Adrian Belew - Side Three
Progressive Rock
12 songs (38'45)
Release year: 2006
Adrian Belew, Sanctuary
Reviewed by Marty
Completing the trilogy of albums that began with last year's Side One and Side Two albums, Adrian Belew presents us here with Side Three. Side One was more of a power trio format with Adrian on guitar, Danny Carey on drums and Les Claypool from Primus on bass whereas Side Two was a more experimental undertaking with Adrian playing all the instruments and using mostly electronic percussion effects. Side One was interesting a pretty solid offering from Adrian whereas Side Two was very "out there" with strange electronica and ambient overtones. With Side Three, we get a little of both in that the atmospheric ambient elements are still there but the inclusion of Danny Carey and Les Claypool on a couple of tracks gives the album a much needed infusion of energy over Side Two.

The tracks on Side Three are very much like those on Side One (with a few exceptions) in that they are catchy, have a solid groove and feature Adrian's trademark "weird" and off the wall guitar sound. The album gets going on a high note with Troubles in which swooping bass lines accompany Adrian's pitch-bending guitar runs with a narrative vocal style that describes all the troubles we have in our lives from physical to personal and even financial ones. Incompetence Indifference uses a mix of clean and distorted guitar tones in a Zappa style rant about some of the incompetent, rude and dishonest people that have left their mark on Adrian's life. Water Turns To Wine is an interesting piece that has 60's era Pink Floyd overtones with fellow King Crimson guitarist Robert Fripp providing some very cool flute-like guitar effects. Several of the tracks on this album are short instrumental pieces that are merely sound effects with electronic percussion and other effects and act as bridging tracks. Whatever once again unites Adrian with Danny Carey and Les Claypool and the great driving bass lines combined with "real" drums is a nice refreshing change. Adrian's work sounds the best in this "power trio" format. Men In Helicopters v4.0 sees Adrian paying homage to classic Beatles with it's Eleanor Rigby-like arrangement with the vocal style and orchestration. Beat Box Car is a re-working of Beat Box Guitar from the Side One album and features some wailing saxophone work by Mel Collins. Other mentionable tracks include a re-working of Ampersand also from Side One only now this time it's known by the symbol &. With a dreamy and psychedelic Pink Floyd touch, this one's a harder rocking interpretation with different lyrics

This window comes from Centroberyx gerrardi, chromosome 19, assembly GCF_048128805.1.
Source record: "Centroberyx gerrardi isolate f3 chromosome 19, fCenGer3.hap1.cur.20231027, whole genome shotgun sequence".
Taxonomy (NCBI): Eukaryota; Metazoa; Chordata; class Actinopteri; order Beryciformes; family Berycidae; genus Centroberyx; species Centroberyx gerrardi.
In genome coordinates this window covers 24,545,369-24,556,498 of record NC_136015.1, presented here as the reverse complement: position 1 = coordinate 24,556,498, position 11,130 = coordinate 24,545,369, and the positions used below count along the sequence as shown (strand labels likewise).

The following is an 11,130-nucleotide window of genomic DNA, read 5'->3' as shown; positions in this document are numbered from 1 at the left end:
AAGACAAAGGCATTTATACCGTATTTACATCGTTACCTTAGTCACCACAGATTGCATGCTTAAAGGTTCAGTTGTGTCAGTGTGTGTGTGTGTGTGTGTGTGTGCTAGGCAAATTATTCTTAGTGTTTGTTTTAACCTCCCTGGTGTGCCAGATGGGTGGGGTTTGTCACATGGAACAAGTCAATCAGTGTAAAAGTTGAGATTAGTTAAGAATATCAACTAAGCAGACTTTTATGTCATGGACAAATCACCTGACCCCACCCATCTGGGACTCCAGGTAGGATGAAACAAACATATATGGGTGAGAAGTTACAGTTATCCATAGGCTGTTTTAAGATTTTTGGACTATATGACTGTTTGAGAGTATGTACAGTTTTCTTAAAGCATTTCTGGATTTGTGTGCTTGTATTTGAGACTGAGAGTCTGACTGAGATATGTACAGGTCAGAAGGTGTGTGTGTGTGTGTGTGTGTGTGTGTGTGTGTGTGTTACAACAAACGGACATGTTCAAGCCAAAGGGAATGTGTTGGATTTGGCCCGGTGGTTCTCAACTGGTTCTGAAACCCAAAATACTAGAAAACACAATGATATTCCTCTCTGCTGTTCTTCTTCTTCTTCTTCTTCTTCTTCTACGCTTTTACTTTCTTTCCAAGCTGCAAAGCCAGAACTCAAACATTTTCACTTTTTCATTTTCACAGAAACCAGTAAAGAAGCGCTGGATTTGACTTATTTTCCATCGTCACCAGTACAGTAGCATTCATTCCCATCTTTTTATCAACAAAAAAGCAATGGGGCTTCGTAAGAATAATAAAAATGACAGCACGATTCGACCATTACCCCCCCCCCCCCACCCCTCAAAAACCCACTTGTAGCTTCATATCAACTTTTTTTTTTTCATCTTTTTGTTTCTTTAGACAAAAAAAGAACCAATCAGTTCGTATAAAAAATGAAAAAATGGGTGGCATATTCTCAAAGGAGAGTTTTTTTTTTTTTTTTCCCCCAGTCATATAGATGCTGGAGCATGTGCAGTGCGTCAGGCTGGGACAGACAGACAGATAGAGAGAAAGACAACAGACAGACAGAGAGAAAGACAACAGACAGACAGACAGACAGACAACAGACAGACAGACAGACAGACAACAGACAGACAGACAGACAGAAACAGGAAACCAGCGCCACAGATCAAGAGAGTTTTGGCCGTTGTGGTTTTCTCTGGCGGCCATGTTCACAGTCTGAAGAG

All in all, I think Side Three is the better album of the trilogy with Side One coming in at a close second. Fans of Adrian will find lots to like about this album. I'm still trying to grasp why this wasn't released as a 2 CD set and not as three individual releases. It would be cheaper in the long run for fans wanting to buy these releases and with the reprises of two songs on Side Three that were on Side One, it sounds to me like it was intended (by Adrian anyway) to be an extended double disc release. It's hard to believe but he probably succumbed to pressures by the record company and released the trilogy this way. He's a man of extreme integrity and is very passionate about his craft. This album completes the trilogy that is being heralded as some of his best work ever.

Killing Songs :
Troubles, Incompetence Indifference, Whatever and & (Ampersand)
Marty quoted 75 / 100
Other albums by Adrian Belew that we have reviewed:
Adrian Belew - Side Two reviewed by Marty and quoted 55 / 100
Adrian Belew - Side One reviewed by Marty and quoted 70 / 100
0 readers voted
You did not vote yet.
Vote now

There are 1 replies to this review. Last one on Mon Aug 07, 2006 6:13 pm
View and Post comments